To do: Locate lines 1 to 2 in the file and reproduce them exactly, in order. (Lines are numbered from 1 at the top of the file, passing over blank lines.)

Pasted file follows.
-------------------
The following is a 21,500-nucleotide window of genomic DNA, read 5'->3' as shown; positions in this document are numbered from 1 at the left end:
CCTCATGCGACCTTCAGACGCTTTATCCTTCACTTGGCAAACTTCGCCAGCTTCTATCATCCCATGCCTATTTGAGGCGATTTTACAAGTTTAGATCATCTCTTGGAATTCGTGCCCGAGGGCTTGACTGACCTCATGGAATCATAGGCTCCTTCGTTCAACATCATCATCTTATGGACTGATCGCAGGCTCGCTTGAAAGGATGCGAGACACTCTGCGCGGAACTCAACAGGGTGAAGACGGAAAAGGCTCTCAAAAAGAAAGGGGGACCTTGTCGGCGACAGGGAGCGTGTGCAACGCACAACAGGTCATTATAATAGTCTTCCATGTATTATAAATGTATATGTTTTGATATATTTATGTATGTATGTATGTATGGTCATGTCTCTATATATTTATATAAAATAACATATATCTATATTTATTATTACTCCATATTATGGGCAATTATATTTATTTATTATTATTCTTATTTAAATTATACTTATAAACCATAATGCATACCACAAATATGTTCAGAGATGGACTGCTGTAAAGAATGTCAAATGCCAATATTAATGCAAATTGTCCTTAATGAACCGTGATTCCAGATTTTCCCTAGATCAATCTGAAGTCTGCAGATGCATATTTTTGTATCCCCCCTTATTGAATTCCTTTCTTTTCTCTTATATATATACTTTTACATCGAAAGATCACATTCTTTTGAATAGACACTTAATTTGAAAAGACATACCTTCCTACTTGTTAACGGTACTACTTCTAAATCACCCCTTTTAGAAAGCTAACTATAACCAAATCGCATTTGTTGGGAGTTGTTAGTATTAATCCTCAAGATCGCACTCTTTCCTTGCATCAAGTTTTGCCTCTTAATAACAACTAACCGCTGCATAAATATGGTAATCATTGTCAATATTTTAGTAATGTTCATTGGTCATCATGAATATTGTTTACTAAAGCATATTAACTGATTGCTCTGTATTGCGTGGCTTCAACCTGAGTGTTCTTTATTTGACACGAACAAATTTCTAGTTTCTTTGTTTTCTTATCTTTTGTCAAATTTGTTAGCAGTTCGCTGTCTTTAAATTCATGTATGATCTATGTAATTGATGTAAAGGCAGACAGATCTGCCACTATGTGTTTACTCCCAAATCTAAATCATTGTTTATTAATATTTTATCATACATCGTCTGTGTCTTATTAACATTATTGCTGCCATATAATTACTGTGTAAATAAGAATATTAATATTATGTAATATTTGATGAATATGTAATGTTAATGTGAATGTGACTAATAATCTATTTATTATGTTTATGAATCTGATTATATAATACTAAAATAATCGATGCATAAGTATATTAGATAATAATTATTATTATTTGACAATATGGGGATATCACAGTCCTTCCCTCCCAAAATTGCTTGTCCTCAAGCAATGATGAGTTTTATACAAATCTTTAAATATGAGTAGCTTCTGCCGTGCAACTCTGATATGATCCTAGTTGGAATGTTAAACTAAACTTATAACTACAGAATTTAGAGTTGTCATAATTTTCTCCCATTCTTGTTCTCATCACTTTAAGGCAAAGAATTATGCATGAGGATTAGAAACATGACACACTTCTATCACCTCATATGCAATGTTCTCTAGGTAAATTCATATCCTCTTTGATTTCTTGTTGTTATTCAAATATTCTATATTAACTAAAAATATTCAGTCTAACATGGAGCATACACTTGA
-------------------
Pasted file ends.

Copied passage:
The following is a 21,500-nucleotide window of genomic DNA, read 5'->3' as shown; positions in this document are numbered from 1 at the left end:
CCTCATGCGACCTTCAGACGCTTTATCCTTCACTTGGCAAACTTCGCCAGCTTCTATCATCCCATGCCTATTTGAGGCGATTTTACAAGTTTAGATCATCTCTTGGAATTCGTGCCCGAGGGCTTGACTGACCTCATGGAATCATAGGCTCCTTCGTTCAACATCATCATCTTATGGACTGATCGCAGGCTCGCTTGAAAGGATGCGAGACACTCTGCGCGGAACTCAACAGGGTGAAGACGGAAAAGGCTCTCAAAAAGAAAGGGGGACCTTGTCGGCGACAGGGAGCGTGTGCAACGCACAACAGGTCATTATAATAGTCTTCCATGTATTATAAATGTATATGTTTTGATATATTTATGTATGTATGTATGTATGGTCATGTCTCTATATATTTATATAAAATAACATATATCTATATTTATTATTACTCCATATTATGGGCAATTATATTTATTTATTATTATTCTTATTTAAATTATACTTATAAACCATAATGCATACCACAAATATGTTCAGAGATGGACTGCTGTAAAGAATGTCAAATGCCAATATTAATGCAAATTGTCCTTAATGAACCGTGATTCCAGATTTTCCCTAGATCAATCTGAAGTCTGCAGATGCATATTTTTGTATCCCCCCTTATTGAATTCCTTTCTTTTCTCTTATATATATACTTTTACATCGAAAGATCACATTCTTTTGAATAGACACTTAATTTGAAAAGACATACCTTCCTACTTGTTAACGGTACTACTTCTAAATCACCCCTTTTAGAAAGCTAACTATAACCAAATCGCATTTGTTGGGAGTTGTTAGTATTAATCCTCAAGATCGCACTCTTTCCTTGCATCAAGTTTTGCCTCTTAATAACAACTAACCGCTGCATAAATATGGTAATCATTGTCAATATTTTAGTAATGTTCATTGGTCATCATGAATATTGTTTACTAAAGCATATTAACTGATTGCTCTGTATTGCGTGGCTTCAACCTGAGTGTTCTTTATTTGACACGAACAAATTTCTAGTTTCTTTGTTTTCTTATCTTTTGTCAAATTTGTTAGCAGTTCGCTGTCTTTAAATTCATGTATGATCTATGTAATTGATGTAAAGGCAGACAGATCTGCCACTATGTGTTTACTCCCAAATCTAAATCATTGTTTATTAATATTTTATCATACATCGTCTGTGTCTTATTAACATTATTGCTGCCATATAATTACTGTGTAAATAAGAATATTAATATTATGTAATATTTGATGAATATGTAATGTTAATGTGAATGTGACTAATAATCTATTTATTATGTTTATGAATCTGATTATATAATACTAAAATAATCGATGCATAAGTATATTAGATAATAATTATTATTATTTGACAATATGGGGATATCACAGTCCTTCCCTCCCAAAATTGCTTGTCCTCAAGCAATGATGAGTTTTATACAAATCTTTAAATATGAGTAGCTTCTGCCGTGCAACTCTGATATGATCCTAGTTGGAATGTTAAACTAAACTTATAACTACAGAATTTAGAGTTGTCATAATTTTCTCCCATTCTTGTTCTCATCACTTTAAGGCAAAGAATTATGCATGAGGATTAGAAACATGACACACTTCTATCACCTCATATGCAATGTTCTCTAGGTAAATTCATATCCTCTTTGATTTCTTGTTGTTATTCAAATATTCTATATTAACTAAAAATATTCAGTCTAACATGGAGCATACACTTGA